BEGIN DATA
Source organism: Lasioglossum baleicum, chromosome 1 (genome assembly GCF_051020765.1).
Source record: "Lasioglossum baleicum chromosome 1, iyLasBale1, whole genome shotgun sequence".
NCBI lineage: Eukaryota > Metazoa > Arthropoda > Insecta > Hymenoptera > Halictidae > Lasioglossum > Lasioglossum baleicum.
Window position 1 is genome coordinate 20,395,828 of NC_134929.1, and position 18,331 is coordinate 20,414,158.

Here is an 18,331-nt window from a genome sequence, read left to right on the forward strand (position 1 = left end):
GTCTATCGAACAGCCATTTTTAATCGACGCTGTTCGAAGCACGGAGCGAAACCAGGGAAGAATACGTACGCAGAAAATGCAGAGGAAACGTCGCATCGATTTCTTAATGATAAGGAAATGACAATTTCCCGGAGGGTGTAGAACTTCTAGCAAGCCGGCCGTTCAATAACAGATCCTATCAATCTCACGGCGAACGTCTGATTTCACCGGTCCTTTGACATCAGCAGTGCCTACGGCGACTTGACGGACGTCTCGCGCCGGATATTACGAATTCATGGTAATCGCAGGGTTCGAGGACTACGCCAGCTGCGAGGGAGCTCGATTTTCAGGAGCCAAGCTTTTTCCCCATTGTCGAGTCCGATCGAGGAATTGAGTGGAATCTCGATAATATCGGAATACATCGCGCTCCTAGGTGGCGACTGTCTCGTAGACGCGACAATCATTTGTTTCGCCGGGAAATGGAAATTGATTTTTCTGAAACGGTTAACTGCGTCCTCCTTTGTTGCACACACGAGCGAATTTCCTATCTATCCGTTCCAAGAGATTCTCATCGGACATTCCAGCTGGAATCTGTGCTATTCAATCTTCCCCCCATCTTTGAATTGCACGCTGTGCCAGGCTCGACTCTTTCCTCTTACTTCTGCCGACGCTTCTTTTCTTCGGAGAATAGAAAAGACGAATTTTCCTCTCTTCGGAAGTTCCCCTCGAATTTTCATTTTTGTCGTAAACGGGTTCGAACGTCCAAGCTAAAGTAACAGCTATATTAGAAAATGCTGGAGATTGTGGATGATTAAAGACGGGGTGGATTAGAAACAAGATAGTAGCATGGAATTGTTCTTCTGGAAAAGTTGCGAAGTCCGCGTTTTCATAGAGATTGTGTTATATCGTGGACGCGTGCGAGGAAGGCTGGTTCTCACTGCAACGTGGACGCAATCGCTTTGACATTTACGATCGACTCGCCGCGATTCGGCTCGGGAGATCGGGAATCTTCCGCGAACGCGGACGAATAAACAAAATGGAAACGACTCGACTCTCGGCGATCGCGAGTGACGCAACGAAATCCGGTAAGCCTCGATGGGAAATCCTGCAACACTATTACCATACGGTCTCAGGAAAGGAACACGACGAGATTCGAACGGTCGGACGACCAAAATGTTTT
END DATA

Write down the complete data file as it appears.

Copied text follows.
Source organism: Lasioglossum baleicum, chromosome 1 (genome assembly GCF_051020765.1).
Source record: "Lasioglossum baleicum chromosome 1, iyLasBale1, whole genome shotgun sequence".
NCBI lineage: Eukaryota > Metazoa > Arthropoda > Insecta > Hymenoptera > Halictidae > Lasioglossum > Lasioglossum baleicum.
Window position 1 is genome coordinate 20,395,828 of NC_134929.1, and position 18,331 is coordinate 20,414,158.

Here is an 18,331-nt window from a genome sequence, read left to right on the forward strand (position 1 = left end):
GTCTATCGAACAGCCATTTTTAATCGACGCTGTTCGAAGCACGGAGCGAAACCAGGGAAGAATACGTACGCAGAAAATGCAGAGGAAACGTCGCATCGATTTCTTAATGATAAGGAAATGACAATTTCCCGGAGGGTGTAGAACTTCTAGCAAGCCGGCCGTTCAATAACAGATCCTATCAATCTCACGGCGAACGTCTGATTTCACCGGTCCTTTGACATCAGCAGTGCCTACGGCGACTTGACGGACGTCTCGCGCCGGATATTACGAATTCATGGTAATCGCAGGGTTCGAGGACTACGCCAGCTGCGAGGGAGCTCGATTTTCAGGAGCCAAGCTTTTTCCCCATTGTCGAGTCCGATCGAGGAATTGAGTGGAATCTCGATAATATCGGAATACATCGCGCTCCTAGGTGGCGACTGTCTCGTAGACGCGACAATCATTTGTTTCGCCGGGAAATGGAAATTGATTTTTCTGAAACGGTTAACTGCGTCCTCCTTTGTTGCACACACGAGCGAATTTCCTATCTATCCGTTCCAAGAGATTCTCATCGGACATTCCAGCTGGAATCTGTGCTATTCAATCTTCCCCCCATCTTTGAATTGCACGCTGTGCCAGGCTCGACTCTTTCCTCTTACTTCTGCCGACGCTTCTTTTCTTCGGAGAATAGAAAAGACGAATTTTCCTCTCTTCGGAAGTTCCCCTCGAATTTTCATTTTTGTCGTAAACGGGTTCGAACGTCCAAGCTAAAGTAACAGCTATATTAGAAAATGCTGGAGATTGTGGATGATTAAAGACGGGGTGGATTAGAAACAAGATAGTAGCATGGAATTGTTCTTCTGGAAAAGTTGCGAAGTCCGCGTTTTCATAGAGATTGTGTTATATCGTGGACGCGTGCGAGGAAGGCTGGTTCTCACTGCAACGTGGACGCAATCGCTTTGACATTTACGATCGACTCGCCGCGATTCGGCTCGGGAGATCGGGAATCTTCCGCGAACGCGGACGAATAAACAAAATGGAAACGACTCGACTCTCGGCGATCGCGAGTGACGCAACGAAATCCGGTAAGCCTCGATGGGAAATCCTGCAACACTATTACCATACGGTCTCAGGAAAGGAACACGACGAGATTCGAACGGTCGGACGACCAAAATGTTTT